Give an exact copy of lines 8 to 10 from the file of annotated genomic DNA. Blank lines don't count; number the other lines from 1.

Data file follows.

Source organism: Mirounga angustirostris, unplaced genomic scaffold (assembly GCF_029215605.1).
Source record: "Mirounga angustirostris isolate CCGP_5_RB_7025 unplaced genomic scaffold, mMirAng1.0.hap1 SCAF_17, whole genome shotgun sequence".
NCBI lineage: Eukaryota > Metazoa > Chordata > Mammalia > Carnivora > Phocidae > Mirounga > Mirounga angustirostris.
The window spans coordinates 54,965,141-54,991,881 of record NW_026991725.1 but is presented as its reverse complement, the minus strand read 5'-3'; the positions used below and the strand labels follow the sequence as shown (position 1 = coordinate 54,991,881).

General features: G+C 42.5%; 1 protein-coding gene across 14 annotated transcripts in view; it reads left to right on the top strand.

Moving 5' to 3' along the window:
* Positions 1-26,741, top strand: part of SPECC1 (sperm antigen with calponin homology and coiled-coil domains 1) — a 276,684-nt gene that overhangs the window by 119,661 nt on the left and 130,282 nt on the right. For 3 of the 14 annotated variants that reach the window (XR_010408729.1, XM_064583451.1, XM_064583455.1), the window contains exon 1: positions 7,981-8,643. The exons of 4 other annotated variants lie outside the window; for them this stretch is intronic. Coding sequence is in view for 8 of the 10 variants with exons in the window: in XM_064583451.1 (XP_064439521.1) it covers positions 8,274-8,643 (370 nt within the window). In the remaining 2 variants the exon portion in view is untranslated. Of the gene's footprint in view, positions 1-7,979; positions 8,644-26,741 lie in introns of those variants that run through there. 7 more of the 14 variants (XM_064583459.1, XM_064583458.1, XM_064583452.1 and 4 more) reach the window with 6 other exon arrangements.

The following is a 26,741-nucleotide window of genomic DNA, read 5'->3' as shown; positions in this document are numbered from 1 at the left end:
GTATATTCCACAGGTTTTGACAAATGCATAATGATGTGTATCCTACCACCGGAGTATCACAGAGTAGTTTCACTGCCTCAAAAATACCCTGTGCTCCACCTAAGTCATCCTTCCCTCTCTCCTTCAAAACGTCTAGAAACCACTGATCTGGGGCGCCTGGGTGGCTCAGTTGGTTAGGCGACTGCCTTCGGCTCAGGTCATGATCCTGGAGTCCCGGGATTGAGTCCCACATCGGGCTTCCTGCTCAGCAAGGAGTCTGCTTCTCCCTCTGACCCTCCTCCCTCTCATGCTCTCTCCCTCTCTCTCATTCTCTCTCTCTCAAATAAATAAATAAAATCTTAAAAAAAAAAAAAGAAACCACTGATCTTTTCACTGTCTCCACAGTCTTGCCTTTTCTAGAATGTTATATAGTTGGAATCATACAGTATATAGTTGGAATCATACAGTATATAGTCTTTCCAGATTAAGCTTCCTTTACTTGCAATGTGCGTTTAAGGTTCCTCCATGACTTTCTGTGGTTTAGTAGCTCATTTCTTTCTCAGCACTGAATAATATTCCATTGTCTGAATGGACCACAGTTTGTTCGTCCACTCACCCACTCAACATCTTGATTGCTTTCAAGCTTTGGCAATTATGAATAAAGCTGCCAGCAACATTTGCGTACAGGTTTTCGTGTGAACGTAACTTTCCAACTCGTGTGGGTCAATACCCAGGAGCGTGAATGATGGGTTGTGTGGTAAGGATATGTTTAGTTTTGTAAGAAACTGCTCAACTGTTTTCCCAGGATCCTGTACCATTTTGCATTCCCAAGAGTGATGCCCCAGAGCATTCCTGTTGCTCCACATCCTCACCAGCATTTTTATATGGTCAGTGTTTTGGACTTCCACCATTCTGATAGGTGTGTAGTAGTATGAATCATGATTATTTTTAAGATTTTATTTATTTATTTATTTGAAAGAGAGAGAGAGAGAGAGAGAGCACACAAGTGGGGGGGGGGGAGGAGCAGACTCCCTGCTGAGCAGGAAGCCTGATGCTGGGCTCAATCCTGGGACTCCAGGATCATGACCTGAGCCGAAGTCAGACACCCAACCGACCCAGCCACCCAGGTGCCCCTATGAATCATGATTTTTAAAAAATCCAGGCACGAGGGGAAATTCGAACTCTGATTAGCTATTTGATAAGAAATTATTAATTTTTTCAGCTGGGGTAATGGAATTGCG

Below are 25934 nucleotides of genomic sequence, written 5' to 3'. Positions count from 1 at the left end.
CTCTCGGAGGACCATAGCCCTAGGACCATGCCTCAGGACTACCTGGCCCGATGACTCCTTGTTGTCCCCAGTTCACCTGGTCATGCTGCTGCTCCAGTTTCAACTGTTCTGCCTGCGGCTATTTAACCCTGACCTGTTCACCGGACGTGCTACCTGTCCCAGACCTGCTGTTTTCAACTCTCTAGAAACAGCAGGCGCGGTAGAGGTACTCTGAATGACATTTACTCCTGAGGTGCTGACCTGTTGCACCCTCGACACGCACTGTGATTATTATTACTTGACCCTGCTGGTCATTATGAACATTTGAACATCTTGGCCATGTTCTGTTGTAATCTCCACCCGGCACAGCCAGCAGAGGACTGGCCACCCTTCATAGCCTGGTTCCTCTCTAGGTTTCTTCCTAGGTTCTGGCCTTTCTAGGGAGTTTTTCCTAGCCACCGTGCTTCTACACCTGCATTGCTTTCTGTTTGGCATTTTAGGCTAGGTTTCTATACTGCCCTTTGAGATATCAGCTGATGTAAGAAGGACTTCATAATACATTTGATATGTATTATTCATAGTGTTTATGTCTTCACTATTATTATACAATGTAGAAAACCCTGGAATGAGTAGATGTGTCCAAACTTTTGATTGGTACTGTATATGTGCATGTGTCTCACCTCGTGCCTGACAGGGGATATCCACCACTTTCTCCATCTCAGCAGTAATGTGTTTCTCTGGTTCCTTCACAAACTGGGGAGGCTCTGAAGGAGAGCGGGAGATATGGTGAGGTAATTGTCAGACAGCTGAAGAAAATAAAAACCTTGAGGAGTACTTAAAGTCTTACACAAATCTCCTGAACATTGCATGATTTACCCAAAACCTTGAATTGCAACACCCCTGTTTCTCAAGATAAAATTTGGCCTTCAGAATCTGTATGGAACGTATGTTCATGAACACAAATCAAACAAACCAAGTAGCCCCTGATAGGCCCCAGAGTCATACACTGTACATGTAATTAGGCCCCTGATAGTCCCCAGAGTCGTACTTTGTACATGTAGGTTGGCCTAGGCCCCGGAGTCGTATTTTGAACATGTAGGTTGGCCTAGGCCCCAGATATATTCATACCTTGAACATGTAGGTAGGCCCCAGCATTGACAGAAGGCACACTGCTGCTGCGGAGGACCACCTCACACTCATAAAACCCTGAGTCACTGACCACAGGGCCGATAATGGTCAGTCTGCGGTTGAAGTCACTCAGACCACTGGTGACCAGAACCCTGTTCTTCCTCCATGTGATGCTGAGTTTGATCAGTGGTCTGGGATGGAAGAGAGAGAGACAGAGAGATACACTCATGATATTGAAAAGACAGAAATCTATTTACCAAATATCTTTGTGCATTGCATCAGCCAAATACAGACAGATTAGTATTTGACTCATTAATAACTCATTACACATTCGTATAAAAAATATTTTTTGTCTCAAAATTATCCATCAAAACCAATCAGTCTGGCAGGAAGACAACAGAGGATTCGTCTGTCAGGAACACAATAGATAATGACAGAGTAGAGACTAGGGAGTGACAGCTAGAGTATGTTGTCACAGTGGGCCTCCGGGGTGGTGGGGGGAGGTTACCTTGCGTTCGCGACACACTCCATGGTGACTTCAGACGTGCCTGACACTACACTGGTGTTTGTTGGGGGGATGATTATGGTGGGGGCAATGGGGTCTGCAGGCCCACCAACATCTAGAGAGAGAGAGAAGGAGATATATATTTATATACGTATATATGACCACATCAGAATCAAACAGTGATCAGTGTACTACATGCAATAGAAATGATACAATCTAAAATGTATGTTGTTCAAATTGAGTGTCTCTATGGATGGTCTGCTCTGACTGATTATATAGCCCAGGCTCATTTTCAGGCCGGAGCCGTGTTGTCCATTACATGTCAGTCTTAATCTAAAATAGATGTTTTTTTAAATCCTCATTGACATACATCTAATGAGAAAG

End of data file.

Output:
The following is a 26,741-nucleotide window of genomic DNA, read 5'->3' as shown; positions in this document are numbered from 1 at the left end:
GTATATTCCACAGGTTTTGACAAATGCATAATGATGTGTATCCTACCACCGGAGTATCACAGAGTAGTTTCACTGCCTCAAAAATACCCTGTGCTCCACCTAAGTCATCCTTCCCTCTCTCCTTCAAAACGTCTAGAAACCACTGATCTGGGGCGCCTGGGTGGCTCAGTTGGTTAGGCGACTGCCTTCGGCTCAGGTCATGATCCTGGAGTCCCGGGATTGAGTCCCACATCGGGCTTCCTGCTCAGCAAGGAGTCTGCTTCTCCCTCTGACCCTCCTCCCTCTCATGCTCTCTCCCTCTCTCTCATTCTCTCTCTCTCAAATAAATAAATAAAATCTTAAAAAAAAAAAAAGAAACCACTGATCTTTTCACTGTCTCCACAGTCTTGCCTTTTCTAGAATGTTATATAGTTGGAATCATACAGTATATAGTTGGAATCATACAGTATATAGTCTTTCCAGATTAAGCTTCCTTTACTTGCAATGTGCGTTTAAGGTTCCTCCATGACTTTCTGTGGTTTAGTAGCTCATTTCTTTCTCAGCACTGAATAATATTCCATTGTCTGAATGGACCACAGTTTGTTCGTCCACTCACCCACTCAACATCTTGATTGCTTTCAAGCTTTGGCAATTATGAATAAAGCTGCCAGCAACATTTGCGTACAGGTTTTCGTGTGAACGTAACTTTCCAACTCGTGTGGGTCAATACCCAGGAGCGTGAATGATGGGTTGTGTGGTAAGGATATGTTTAGTTTTGTAAGAAACTGCTCAACTGTTTTCCCAGGATCCTGTACCATTTTGCATTCCCAAGAGTGATGCCCCAGAGCATTCCTGTTGCTCCACATCCTCACCAGCATTTTTATATGGTCAGTGTTTTGGACTTCCACCATTCTGATAGGTGTGTAGTAGTATGAATCATGATTATTTTTAAGATTTTATTTATTTATTTATTTGAAAGAGAGAGAGAGAGAGAGAGAGCACACAAGTGGGGGGGGGGGAGGAGCAGACTCCCTGCTGAGCAGGAAGCCTGATGCTGGGCTCAATCCTGGGACTCCAGGATCATGACCTGAGCCGAAGTCAGACACCCAACCGACCCAGCCACCCAGGTGCCCCTATGAATCATGATTTTTAAAAAATCCAGGCACGAGGGGAAATTCGAACTCTGATTAGCTATTTGATAAGAAATTATTAATTTTTTCAGCTGGGGTAATGGAATTGCG

Below are 25934 nucleotides of genomic sequence, written 5' to 3'. Positions count from 1 at the left end.